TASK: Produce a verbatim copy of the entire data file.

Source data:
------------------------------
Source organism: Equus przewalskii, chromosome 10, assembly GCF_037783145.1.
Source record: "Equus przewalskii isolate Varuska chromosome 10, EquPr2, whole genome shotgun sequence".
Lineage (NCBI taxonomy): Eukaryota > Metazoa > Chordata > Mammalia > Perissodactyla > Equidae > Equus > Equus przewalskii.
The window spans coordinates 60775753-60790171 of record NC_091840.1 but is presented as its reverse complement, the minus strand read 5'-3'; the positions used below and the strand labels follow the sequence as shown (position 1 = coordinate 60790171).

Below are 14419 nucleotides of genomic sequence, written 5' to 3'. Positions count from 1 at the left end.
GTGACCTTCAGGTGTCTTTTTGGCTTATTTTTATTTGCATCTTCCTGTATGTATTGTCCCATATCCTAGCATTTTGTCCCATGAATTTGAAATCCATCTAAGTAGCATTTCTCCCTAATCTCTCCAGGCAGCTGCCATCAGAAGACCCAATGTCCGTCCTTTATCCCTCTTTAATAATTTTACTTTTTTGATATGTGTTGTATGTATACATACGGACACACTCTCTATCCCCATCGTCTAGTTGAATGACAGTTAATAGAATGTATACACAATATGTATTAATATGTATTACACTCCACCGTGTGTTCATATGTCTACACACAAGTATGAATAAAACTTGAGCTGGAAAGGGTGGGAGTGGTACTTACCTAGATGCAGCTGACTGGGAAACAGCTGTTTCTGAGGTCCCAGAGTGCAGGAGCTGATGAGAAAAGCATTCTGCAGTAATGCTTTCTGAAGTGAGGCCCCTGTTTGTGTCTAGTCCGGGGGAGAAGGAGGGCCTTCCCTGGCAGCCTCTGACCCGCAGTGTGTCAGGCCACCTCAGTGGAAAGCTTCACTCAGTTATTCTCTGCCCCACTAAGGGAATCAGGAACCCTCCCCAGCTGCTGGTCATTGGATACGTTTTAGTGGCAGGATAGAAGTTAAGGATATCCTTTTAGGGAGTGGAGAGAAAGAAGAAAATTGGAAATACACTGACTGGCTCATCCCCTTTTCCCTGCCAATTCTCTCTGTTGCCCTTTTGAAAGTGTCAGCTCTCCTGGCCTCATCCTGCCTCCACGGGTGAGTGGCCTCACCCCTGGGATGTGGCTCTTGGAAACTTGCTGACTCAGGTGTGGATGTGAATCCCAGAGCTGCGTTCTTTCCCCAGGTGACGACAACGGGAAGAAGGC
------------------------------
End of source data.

Source organism: Equus przewalskii, chromosome 10, assembly GCF_037783145.1.
Source record: "Equus przewalskii isolate Varuska chromosome 10, EquPr2, whole genome shotgun sequence".
Lineage (NCBI taxonomy): Eukaryota > Metazoa > Chordata > Mammalia > Perissodactyla > Equidae > Equus > Equus przewalskii.
The window spans coordinates 60775753-60790171 of record NC_091840.1 but is presented as its reverse complement, the minus strand read 5'-3'; the positions used below and the strand labels follow the sequence as shown (position 1 = coordinate 60790171).

Below are 14419 nucleotides of genomic sequence, written 5' to 3'. Positions count from 1 at the left end.
GTGACCTTCAGGTGTCTTTTTGGCTTATTTTTATTTGCATCTTCCTGTATGTATTGTCCCATATCCTAGCATTTTGTCCCATGAATTTGAAATCCATCTAAGTAGCATTTCTCCCTAATCTCTCCAGGCAGCTGCCATCAGAAGACCCAATGTCCGTCCTTTATCCCTCTTTAATAATTTTACTTTTTTGATATGTGTTGTATGTATACATACGGACACACTCTCTATCCCCATCGTCTAGTTGAATGACAGTTAATAGAATGTATACACAATATGTATTAATATGTATTACACTCCACCGTGTGTTCATATGTCTACACACAAGTATGAATAAAACTTGAGCTGGAAAGGGTGGGAGTGGTACTTACCTAGATGCAGCTGACTGGGAAACAGCTGTTTCTGAGGTCCCAGAGTGCAGGAGCTGATGAGAAAAGCATTCTGCAGTAATGCTTTCTGAAGTGAGGCCCCTGTTTGTGTCTAGTCCGGGGGAGAAGGAGGGCCTTCCCTGGCAGCCTCTGACCCGCAGTGTGTCAGGCCACCTCAGTGGAAAGCTTCACTCAGTTATTCTCTGCCCCACTAAGGGAATCAGGAACCCTCCCCAGCTGCTGGTCATTGGATACGTTTTAGTGGCAGGATAGAAGTTAAGGATATCCTTTTAGGGAGTGGAGAGAAAGAAGAAAATTGGAAATACACTGACTGGCTCATCCCCTTTTCCCTGCCAATTCTCTCTGTTGCCCTTTTGAAAGTGTCAGCTCTCCTGGCCTCATCCTGCCTCCACGGGTGAGTGGCCTCACCCCTGGGATGTGGCTCTTGGAAACTTGCTGACTCAGGTGTGGATGTGAATCCCAGAGCTGCGTTCTTTCCCCAGGTGACGACAACGGGAAGAAGGC